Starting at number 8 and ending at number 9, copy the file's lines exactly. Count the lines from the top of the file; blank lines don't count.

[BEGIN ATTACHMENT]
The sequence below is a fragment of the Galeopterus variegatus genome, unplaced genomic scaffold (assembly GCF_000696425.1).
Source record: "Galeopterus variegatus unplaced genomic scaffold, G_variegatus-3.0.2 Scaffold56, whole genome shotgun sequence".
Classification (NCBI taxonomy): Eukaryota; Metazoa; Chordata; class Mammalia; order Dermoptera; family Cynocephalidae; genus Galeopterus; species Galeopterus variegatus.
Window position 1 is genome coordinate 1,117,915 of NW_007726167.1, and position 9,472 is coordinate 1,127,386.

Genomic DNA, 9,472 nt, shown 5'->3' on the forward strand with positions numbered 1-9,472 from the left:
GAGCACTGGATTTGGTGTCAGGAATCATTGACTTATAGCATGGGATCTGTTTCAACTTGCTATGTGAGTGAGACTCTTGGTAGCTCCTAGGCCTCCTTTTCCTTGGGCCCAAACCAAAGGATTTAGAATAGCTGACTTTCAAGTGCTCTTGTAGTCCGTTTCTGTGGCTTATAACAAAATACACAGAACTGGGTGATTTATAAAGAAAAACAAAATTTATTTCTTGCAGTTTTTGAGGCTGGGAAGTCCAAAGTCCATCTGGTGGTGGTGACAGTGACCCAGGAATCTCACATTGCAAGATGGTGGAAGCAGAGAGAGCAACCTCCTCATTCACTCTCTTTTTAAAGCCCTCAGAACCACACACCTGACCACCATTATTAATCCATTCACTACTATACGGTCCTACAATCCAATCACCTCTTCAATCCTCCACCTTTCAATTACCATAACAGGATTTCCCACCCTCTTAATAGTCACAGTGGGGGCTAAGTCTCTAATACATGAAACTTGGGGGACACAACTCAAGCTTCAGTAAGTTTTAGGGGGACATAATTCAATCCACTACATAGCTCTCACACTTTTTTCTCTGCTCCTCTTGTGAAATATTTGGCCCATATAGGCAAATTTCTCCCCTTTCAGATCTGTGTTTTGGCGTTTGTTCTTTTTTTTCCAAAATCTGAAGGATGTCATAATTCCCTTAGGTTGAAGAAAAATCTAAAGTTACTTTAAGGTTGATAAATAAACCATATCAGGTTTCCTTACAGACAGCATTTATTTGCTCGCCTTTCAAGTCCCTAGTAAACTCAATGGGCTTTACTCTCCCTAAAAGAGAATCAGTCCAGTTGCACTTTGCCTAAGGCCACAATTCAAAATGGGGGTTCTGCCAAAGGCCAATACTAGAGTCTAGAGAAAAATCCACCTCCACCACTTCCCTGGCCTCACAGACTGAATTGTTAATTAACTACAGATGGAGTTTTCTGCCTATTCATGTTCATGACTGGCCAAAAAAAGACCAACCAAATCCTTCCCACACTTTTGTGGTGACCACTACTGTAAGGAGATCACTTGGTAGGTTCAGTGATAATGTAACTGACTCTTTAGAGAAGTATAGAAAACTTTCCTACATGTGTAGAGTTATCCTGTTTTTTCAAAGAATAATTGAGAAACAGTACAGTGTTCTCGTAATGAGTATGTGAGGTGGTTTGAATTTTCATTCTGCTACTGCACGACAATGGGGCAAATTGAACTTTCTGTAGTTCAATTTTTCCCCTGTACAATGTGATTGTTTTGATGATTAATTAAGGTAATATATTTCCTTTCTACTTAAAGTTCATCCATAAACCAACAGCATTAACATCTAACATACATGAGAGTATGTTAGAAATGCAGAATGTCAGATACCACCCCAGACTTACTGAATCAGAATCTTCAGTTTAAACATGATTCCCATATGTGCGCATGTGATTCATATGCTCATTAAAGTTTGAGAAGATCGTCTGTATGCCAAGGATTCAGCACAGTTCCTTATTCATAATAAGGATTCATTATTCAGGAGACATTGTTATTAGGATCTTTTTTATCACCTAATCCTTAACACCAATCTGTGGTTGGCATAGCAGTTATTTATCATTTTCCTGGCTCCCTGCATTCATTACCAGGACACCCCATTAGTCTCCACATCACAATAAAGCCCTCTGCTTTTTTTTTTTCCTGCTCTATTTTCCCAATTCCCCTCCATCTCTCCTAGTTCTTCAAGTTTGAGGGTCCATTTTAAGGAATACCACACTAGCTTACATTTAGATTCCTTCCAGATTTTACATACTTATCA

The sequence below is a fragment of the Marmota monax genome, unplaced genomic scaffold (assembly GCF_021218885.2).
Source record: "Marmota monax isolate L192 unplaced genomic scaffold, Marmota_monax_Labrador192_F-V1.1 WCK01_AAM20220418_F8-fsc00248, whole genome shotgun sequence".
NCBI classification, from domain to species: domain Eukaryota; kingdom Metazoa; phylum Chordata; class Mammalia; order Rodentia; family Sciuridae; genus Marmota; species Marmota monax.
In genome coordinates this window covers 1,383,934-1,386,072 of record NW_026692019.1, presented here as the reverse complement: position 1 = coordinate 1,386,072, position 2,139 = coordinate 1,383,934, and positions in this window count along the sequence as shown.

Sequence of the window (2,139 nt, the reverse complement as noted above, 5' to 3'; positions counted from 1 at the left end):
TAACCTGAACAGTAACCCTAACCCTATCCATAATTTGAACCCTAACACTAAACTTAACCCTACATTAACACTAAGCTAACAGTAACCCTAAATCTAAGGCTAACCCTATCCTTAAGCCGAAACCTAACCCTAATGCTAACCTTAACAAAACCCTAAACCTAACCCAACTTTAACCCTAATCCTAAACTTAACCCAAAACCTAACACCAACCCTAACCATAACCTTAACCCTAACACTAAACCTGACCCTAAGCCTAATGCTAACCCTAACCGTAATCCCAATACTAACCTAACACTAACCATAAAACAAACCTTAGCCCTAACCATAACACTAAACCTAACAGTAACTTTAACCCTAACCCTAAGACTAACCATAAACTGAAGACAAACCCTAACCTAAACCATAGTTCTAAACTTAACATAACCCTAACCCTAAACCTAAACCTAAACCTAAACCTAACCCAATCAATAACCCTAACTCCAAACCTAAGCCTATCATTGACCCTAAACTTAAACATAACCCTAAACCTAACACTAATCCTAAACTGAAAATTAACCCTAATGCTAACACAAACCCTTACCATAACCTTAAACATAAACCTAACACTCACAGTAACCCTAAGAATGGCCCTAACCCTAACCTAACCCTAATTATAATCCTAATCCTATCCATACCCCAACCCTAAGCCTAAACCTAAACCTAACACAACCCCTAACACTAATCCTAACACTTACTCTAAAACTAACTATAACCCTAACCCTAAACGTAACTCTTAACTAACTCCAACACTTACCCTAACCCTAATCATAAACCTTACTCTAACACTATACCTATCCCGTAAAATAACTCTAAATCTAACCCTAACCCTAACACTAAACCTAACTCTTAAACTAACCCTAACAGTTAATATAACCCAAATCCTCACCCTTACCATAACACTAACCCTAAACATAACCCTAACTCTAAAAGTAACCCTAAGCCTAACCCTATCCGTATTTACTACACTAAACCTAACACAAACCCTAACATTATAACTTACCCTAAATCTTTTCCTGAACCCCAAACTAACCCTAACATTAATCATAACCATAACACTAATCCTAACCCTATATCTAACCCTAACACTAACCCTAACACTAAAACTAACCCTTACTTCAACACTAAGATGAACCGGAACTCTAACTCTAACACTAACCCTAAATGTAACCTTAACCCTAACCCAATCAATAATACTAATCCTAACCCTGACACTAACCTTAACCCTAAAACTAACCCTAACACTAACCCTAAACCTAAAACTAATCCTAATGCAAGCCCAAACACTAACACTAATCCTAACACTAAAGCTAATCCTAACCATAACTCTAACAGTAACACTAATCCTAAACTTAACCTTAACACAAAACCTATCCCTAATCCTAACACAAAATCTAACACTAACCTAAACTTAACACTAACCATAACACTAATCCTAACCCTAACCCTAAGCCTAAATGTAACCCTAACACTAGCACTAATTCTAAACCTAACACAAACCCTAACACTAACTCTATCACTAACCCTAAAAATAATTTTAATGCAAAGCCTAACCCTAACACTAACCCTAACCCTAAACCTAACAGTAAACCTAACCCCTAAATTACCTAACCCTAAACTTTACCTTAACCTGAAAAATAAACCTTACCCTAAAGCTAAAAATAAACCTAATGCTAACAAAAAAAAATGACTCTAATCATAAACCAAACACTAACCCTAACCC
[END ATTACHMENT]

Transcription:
Source record: "Marmota monax isolate L192 unplaced genomic scaffold, Marmota_monax_Labrador192_F-V1.1 WCK01_AAM20220418_F8-fsc00248, whole genome shotgun sequence".
NCBI classification, from domain to species: domain Eukaryota; kingdom Metazoa; phylum Chordata; class Mammalia; order Rodentia; family Sciuridae; genus Marmota; species Marmota monax.